Streaming Video — Why It’s Essential and Why You Need More Than YouTube

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Cong Cao
December 13, 2021
3 minute read
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This is the first in a three-part blog series covering streaming video: part one - its value, part two - adaptive bitrate streaming, and part three - the HTTP live streaming/HLS standard. imgix will be adding video optimization in 2022 — if you foresee a need for this, contact us at

Imagine a photo of a tropical beach resort on a travel website. Enticing? How about a video — the gentle waves wash ashore as the camera pans and zooms to a vacationer sipping a Mai Tai. Isn’t it more inviting?

While images continue to be vital for online businesses and media, the prevalence and the appeal of videos are increasingly apparent:

  • 90% of U.S. digital consumers use YouTube, the most visited site in the world.
  • Americans spent over an hour and a half daily watching video on their devices in 2020.
  • 96% of consumers have watched an explainer video to learn more about a product or service.

If one picture is worth a thousand words, one video is worth an untold number of static images. And online consumers want the richest user experience possible.

Be careful taking your first steps in video streaming

Many websites start off by posting video content on a “free” hosting service such as YouTube. There are many benefits such as a broader reach, an easy user interface, and a broad range of analytics. For websites that want to stream videos without YouTube, the ins and outs of encoding, decoding, transcoding, and hosting technologies aren’t simple and it’s easy to jump at a popular solution. However, there is a clear downside to this approach. YouTube isn’t exactly free.

The point of a product video is to get someone to watch, learn, and make a purchase. Now imagine that a visitor watches a video about your product on YouTube and then, when it’s over, another video pops up — from your competitor. Or, the visitor sees an adjoining list of a dozen videos, some related to your product and others placed based on your visitor’s viewing habits. Your conversion rate just might be affected as your visitor wanders off to other content.

Branding is another issue. You probably have a watermark or logo embedded in your content. When your content plays on a free video player or a site like YouTube, your brand symbol competes with the host’s. This may not seem like a dealbreaker, but these distractions add up over thousands or tens of thousands of views and gnaw at your hard-earned brand equity.

It’s important to keep in mind that YouTube prospers by generating as many views as possible on a wide variety of content. Essentially, your video is just a stepping stone on a path to someone else’s content — and someone else’s and then someone else’s. Your goal is for someone to click on your video, stay on your web page, experience your branding, and to click “buy.” You won’t get that with a free service.

What it takes to deliver a great video experience

If you want to host streaming video content on your own site, many providers offer sophisticated video hosting solutions with different degrees of service, cost, and capacity. Yet there’s a lot to consider as you investigate different offerings. To help, here’s a primer on the four most important activities that are part of publishing your videos and what you should look for as you evaluate providers. Ideally, the provider minimizes the time you have to spend in making your video content available. Once you sign on, publishing optimized streaming videos should be a breeze.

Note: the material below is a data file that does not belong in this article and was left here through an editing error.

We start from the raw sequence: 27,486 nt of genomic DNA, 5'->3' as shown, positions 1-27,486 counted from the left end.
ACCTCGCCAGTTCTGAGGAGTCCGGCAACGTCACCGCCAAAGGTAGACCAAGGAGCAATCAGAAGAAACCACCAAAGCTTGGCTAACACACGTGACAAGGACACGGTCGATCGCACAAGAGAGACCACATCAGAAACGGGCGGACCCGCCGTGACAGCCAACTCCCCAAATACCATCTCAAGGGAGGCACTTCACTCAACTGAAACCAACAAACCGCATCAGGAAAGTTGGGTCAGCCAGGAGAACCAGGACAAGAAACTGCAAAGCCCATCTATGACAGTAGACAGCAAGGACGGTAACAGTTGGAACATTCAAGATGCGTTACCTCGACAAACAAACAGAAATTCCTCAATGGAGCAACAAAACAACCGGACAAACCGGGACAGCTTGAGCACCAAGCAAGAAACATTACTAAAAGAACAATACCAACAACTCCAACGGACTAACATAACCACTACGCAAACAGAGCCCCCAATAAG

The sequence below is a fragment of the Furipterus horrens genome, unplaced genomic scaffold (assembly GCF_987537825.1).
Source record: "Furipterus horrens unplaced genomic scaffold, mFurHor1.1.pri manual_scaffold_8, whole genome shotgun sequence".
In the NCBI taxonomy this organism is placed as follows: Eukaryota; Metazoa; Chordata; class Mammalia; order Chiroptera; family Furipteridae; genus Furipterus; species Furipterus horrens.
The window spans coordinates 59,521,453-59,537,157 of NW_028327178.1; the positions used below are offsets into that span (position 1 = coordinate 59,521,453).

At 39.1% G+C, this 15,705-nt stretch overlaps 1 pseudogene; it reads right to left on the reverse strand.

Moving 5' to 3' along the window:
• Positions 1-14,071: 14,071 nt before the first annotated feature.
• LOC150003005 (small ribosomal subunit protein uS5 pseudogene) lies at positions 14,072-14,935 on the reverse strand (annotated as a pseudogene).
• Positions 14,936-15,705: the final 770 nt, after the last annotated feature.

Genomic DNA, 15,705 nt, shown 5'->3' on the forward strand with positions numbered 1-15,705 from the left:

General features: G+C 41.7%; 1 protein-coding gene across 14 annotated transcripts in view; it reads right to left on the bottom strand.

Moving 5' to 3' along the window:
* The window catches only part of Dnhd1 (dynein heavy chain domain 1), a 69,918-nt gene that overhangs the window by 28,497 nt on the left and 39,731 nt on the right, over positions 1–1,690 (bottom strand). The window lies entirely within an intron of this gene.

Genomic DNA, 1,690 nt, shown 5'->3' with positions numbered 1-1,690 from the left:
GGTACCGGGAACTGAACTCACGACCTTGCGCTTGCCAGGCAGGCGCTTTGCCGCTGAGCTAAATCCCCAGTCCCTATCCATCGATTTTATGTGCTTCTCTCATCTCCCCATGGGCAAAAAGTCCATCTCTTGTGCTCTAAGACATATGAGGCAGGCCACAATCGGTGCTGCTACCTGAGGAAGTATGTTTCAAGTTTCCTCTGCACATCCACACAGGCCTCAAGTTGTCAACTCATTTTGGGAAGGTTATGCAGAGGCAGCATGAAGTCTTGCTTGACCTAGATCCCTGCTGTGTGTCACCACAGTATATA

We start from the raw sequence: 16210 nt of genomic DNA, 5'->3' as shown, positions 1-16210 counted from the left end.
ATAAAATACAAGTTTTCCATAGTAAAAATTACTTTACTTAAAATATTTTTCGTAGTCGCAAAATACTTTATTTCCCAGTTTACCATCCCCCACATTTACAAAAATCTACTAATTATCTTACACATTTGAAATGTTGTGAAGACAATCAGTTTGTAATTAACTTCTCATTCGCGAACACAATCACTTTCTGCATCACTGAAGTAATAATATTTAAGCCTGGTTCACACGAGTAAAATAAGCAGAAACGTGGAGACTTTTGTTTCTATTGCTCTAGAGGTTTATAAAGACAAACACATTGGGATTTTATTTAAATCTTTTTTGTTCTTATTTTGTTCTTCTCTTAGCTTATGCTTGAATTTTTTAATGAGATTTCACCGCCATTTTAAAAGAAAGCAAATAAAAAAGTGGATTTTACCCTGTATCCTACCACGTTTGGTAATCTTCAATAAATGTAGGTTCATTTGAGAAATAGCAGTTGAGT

• Uploading content — You should be able to set up uploads from any location, whether it’s your on-premises server or AWS S3 buckets, using nothing more complicated than a URL. The provider should support virtually any input format and compression codec (there are hundreds).
  • Processing — Just-in-time encoding means that compression takes place as it’s streamed to the viewer. This can noticeably reduce how long it takes for someone to start actually watching a video. Audio should be automatically normalized so videos don’t start out jarringly loud or hard to hear. Lastly, adaptive bitrate streaming should guarantee that viewers are able to watch your content without interruptions at the highest resolution that network bandwidth and their devices will support.
  • Streaming — The most effective content includes subtitles and closed captioning to reach international audiences. You should be able to add watermarks and logos, and the provider’s API should make generating thumbnails and screen captures simple.
  • Analytics — Detailed metrics are essential to all aspects of your sales and marketing efforts. Views, unique viewers, and watch-duration stats are just the beginning. You’ll also want quality of experience (QoE) data in several categories to know how well your streams are performing.
Video Streaming Process

To sum up, if you’re not strapped-in to the streaming video rocket, it’s time. The technologies have evolved to the point where it’s virtually as quick to watch a video as it is to look at a static image. And the richer the customer experience, the better for your bottom line. “Free” video hosting solutions, where your videos are simply stepping stones to other’s videos, don’t perform adequately. Competing content and compromised branding waste a lot of your work.

Our next blog post will get more technical and explain adaptive bitrate streaming and several other concepts you should understand such as encoding/decoding and transcoding. And again, if you’re thinking about how imgix can deliver a top streaming video service for your sales and marketing efforts, contact us at